Author Topic: Deconvolution Challenge  (Read 17979 times)

Offline astroedo

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Re: Deconvolution Challenge
« Reply #15 on: 2014 April 27 06:08:25 »
Juan

Thats a very useful decon walkthrough. One question - I realise the local support image is not a mask but should it be inverted (white background) prior to be used in the deconvolution tool?

Chris

I'm not Juan, but I think that the right answer in NO, you do not have to invert the local deringing support: such a "mask" tells to the deconvolution process how much deringing has to be applied locally.
You need much more deringing around the stars, so stars should be white on a dark background where local deringing is not needed and only global deringing applies.

Is it correct Juan?

bye

Edoardo

Offline Juan Conejero

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Re: Deconvolution Challenge
« Reply #16 on: 2014 April 28 09:20:42 »
Yes, absolutely correct.
Juan Conejero
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Offline Ignacio

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Re: Deconvolution Challenge
« Reply #17 on: 2014 April 28 10:47:15 »
Very interesting deconv example, Juan, thank you.

Two things called my attention. First, the "unusual" way of creating a star mask for deringing support, which begs the question: what should we expect from the new/revised  StarMask module?
Second: I typically build a support mask to cover the bigger/brightest stars, but I see in your example that pretty much all stars are supported. On the positive side, I see that this prevents rings around them, but on the negative side they are (apparently) not reduced in size. In my experience with deconv, medium and small size stars are nicely reduced (fwhm cut in half) if not supported, and without darks rings around them. In some cases, when such stars are embedded in a region with even and relatively bright background, then it is harder to come up with the proper deringing parameters if unsupported, and there is always a tradeoff.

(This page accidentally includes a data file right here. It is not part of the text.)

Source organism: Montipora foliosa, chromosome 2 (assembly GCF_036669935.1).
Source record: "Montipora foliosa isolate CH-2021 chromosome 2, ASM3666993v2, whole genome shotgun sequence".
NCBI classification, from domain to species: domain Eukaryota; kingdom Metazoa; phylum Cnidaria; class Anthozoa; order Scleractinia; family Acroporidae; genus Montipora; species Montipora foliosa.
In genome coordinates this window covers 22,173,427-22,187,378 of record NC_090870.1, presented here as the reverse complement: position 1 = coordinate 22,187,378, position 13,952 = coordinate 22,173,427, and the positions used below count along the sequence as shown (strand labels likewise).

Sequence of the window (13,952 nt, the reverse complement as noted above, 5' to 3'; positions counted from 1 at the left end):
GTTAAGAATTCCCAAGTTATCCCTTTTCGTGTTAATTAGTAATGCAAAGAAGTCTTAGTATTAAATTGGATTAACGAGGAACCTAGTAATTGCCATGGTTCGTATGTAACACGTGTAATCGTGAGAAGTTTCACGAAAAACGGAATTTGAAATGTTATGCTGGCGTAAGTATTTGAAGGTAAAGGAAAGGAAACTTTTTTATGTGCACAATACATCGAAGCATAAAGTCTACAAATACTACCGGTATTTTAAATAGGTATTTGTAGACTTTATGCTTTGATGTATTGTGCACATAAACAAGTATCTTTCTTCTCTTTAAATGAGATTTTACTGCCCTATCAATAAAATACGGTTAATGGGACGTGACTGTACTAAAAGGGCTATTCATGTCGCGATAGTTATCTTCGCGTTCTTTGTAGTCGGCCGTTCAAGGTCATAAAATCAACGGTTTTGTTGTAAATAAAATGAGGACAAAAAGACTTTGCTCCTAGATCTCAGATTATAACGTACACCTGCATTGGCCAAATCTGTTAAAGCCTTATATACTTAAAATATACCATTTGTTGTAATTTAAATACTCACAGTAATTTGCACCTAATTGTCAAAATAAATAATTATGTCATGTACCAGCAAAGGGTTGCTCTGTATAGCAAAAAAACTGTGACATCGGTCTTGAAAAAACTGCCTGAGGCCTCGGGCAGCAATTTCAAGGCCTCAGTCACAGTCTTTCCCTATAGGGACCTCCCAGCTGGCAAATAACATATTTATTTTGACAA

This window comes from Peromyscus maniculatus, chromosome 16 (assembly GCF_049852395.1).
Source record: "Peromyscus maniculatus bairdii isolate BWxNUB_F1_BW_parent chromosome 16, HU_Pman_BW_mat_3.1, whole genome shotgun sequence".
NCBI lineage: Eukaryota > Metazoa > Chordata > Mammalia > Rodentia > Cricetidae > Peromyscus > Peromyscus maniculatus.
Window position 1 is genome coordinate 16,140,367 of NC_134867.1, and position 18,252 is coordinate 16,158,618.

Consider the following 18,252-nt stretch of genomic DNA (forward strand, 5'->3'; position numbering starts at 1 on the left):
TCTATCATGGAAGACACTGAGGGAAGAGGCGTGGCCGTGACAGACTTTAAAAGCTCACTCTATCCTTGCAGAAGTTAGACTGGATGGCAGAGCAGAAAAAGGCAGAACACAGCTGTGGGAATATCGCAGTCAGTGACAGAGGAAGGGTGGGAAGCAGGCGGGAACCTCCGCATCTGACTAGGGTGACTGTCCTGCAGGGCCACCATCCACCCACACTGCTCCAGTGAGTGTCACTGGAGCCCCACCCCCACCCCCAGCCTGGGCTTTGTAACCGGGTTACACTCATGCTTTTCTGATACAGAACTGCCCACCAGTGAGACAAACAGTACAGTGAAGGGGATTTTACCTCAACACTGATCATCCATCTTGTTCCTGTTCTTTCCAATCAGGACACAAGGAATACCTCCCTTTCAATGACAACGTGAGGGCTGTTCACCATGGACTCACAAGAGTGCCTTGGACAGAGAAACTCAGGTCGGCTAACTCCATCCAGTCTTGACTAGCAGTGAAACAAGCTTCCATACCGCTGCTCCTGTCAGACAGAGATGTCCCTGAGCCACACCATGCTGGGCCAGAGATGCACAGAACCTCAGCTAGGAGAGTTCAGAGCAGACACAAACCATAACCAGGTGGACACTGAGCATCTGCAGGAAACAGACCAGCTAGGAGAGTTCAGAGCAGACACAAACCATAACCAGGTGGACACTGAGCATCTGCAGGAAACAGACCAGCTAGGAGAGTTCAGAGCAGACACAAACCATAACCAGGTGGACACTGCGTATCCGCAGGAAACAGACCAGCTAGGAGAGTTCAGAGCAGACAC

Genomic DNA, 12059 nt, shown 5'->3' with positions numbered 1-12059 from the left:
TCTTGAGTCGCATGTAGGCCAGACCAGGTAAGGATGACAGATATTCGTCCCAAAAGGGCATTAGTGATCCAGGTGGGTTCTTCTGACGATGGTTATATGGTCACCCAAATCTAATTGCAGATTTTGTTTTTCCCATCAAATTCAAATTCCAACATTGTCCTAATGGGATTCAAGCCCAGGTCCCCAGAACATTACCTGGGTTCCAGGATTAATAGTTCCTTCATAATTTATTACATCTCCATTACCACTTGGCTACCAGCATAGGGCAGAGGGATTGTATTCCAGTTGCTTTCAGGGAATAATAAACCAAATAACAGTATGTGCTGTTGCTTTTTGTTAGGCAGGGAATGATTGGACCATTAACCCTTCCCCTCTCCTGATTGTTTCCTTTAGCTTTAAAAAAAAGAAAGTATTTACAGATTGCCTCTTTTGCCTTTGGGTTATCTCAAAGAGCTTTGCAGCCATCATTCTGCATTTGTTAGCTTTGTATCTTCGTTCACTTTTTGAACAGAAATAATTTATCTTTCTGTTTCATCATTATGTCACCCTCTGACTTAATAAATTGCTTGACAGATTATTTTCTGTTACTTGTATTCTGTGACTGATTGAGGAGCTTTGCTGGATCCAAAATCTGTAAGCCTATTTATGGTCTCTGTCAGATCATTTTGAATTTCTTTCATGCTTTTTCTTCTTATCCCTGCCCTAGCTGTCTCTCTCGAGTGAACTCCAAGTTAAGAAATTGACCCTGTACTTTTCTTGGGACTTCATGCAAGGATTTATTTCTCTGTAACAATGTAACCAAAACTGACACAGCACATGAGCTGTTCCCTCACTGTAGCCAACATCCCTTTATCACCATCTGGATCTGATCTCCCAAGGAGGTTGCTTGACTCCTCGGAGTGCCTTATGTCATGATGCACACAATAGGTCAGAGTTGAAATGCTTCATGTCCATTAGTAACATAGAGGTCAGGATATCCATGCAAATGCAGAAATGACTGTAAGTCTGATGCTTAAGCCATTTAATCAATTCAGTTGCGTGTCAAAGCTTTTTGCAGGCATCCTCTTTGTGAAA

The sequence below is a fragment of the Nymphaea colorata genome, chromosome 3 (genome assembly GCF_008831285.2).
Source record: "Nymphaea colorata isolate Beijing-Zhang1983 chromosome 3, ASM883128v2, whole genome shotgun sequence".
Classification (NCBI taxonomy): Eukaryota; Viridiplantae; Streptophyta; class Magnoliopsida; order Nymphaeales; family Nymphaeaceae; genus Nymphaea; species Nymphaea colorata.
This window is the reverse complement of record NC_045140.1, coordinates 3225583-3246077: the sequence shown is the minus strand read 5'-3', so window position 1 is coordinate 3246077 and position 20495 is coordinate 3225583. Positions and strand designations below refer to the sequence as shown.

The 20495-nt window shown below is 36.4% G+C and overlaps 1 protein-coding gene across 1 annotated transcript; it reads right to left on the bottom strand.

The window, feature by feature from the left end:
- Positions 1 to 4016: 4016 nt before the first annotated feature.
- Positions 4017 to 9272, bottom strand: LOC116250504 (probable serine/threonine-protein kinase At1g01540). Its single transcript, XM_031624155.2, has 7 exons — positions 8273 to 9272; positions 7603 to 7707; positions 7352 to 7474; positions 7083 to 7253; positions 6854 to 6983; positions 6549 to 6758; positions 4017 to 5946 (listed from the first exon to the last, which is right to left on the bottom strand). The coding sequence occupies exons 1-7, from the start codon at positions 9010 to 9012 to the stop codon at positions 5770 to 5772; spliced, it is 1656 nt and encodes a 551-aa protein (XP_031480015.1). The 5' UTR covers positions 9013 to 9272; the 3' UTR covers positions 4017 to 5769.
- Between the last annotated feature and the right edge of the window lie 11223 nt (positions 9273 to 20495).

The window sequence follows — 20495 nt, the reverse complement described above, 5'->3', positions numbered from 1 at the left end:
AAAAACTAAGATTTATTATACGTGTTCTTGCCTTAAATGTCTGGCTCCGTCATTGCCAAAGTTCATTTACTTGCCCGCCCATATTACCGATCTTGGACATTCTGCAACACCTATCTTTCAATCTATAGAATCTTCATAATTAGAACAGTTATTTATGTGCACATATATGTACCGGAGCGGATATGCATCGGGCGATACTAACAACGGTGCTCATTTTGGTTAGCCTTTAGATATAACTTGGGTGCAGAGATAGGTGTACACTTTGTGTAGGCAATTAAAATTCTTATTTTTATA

Thoughts/comments?

Ignacio

Offline Juan Conejero

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Re: Deconvolution Challenge
« Reply #18 on: 2014 April 28 11:24:13 »
Thanks Ignacio. The StarMask tool has three well-known problems:

- It is very slow.
- It requires a lot of trial/error work.
- It is not previewable.

These limitations cause StarMask to be difficult to use in many practical cases, even with modern hardware. This obviously has to be addressed with a revision of the tool. If I remember well, I wrote StarMask at least seven years ago, so a complete redesign/reimplementation is in order.

Processing wise, stars and other high-contrast, small-scale structures can be considered as singularities where most image processing algorithms fail or are not applicable. Consequently, having efficient tools to isolate stars is of the highest importance. We already have multiscale analysis tools that, if creatively used, allow for very efficient generation of star masks, and I just wanted to show a practical example in this tutorial. I probably was too exhaustive in the description of these techniques, and hence the generated deringing support is excessive. As you point out, the key word here is to find a compromise between ringing suppression and deconvolution efficiency.
Juan Conejero
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Offline Ignacio

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Re: Deconvolution Challenge
« Reply #19 on: 2014 April 28 11:33:29 »
Understood, thanks. Looking forward to the new tool.

Ignacio

Offline jeffweiss9

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Re: Deconvolution Challenge
« Reply #20 on: 2014 April 28 21:33:19 »
Juan-   Update
  Ok, I worked through it all in detail and found it was a very good tutorial.  I believe I have a good feeling now for what needs to be done to make it work well, although the test will come in applying it on very different data that requires parameters that may be far from these initial values. But I think it gave me a good appreciation of the intermediate goals for each step, independent of the parameters, so I'm hopeful I now will be able to achieve consistent results.